Baltimore’s Star-Spangled Spectacular could top 1.5M visitors

Baltimore Business Journal

Jan 10, 2014

 

 
Cadets from the Indonesian tall ship Dewaruci were singing and playing music on deck as their vessel pulled away.

Enlarge
Bonnie J. Schupp

The 2012 Sailabration attracted tall ships from across the U.S.

 
Reporter- Baltimore Business Journal

Baltimore tourism officials said they think September’s Star-Spangled Spectacular festival, the culminating event for the War of 1812 Bicentennial celebrations, will top 2012’s Sailabration in both visitation and economic impact.

Sailabration drew 1.5 million visitors to Baltimore in June of 2012 and left a $166 million economic impact on the city. At a press conference to kick off the 2014 bicentennial events, Mayor Stephanie Rawlings-Blake challenged Visit Baltimore CEO Tom Noonan to make this year’s 10-day festival even bigger.

“This year gives us the opportunity to draw the attention of the nation to this accomplishment in Baltimore,” Rawlings-Blake said at an event Friday. “The success of Star-Spangled Sailabration should be matched or even beaten by the event this year.”

Noonan said he thinks Star-Spangled Spectacular will be at least that big, but he wants to see more people come throughout the summer rather than just for the 10-day festival Sept. 6-16.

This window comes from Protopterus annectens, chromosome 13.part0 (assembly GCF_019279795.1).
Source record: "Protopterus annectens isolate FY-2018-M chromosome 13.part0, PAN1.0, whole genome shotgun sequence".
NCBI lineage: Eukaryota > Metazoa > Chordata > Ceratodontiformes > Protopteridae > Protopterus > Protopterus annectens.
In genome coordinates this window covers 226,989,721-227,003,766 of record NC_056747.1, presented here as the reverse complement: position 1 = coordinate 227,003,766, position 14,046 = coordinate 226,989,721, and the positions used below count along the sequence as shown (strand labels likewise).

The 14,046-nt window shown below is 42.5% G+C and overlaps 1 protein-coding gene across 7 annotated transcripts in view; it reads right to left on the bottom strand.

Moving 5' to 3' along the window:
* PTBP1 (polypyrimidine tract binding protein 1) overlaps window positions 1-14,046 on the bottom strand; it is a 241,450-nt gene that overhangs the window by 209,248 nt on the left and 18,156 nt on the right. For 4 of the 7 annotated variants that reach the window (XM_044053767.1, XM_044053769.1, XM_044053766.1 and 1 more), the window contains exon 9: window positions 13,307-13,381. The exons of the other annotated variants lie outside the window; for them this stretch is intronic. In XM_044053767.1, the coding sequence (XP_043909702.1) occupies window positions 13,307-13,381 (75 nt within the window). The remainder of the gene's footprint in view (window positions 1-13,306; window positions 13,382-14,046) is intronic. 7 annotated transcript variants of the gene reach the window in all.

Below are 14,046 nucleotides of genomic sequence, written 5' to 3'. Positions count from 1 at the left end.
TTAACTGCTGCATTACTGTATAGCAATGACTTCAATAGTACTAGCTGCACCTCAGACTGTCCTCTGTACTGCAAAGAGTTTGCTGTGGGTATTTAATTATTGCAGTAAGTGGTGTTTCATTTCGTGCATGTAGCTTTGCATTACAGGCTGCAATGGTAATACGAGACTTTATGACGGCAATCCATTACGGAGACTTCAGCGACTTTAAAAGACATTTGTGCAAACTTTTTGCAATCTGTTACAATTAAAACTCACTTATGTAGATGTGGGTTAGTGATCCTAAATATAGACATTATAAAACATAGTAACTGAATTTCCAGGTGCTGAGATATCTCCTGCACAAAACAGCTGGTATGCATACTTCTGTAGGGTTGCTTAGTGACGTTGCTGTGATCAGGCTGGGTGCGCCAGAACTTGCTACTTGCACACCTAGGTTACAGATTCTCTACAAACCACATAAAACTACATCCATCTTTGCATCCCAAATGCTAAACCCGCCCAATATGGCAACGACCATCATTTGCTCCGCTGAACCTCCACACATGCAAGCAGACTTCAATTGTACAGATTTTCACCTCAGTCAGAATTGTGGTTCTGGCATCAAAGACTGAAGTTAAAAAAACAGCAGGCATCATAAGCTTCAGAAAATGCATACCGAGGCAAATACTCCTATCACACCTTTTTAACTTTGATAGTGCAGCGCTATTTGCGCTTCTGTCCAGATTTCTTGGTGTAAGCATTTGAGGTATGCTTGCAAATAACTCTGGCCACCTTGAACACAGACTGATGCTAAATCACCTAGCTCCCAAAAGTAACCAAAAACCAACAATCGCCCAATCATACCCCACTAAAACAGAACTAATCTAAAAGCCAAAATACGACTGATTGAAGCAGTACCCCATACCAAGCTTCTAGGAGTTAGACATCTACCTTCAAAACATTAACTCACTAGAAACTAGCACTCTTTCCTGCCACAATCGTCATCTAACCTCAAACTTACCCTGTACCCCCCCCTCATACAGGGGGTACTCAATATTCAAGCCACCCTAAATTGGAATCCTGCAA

“There wasn’t a room to be had, it was hard to get a restaurant reservation, we were near capacity, and that’s what we’re looking for again,” Noonan said.

PHOTOS: Sailabration 2012

Events throughout the summer will lead up to the festival, starting with reuniting the original manuscript of the “Star-Spangled Banner” with the original 15-star, 15-stripe flag at the Smithsonian National Museum of American History on June 14, Flag Day. The Chesapeake Campaign will also continue from June through August at historic sites throughout Maryland.

Like Sailabration, Star-Spangled Spectacular will include tall ship tours, air shows by the U.S. Navy Blue Angels and fireworks displays.

“I think what we’re hoping for is that same kind of turnout for that event, but just more tourists all summer long,” Noonan said. “We can handle it better if it’s spread out at little bit.”

Sarah covers hospitality/tourism, minority business, marketing and new media

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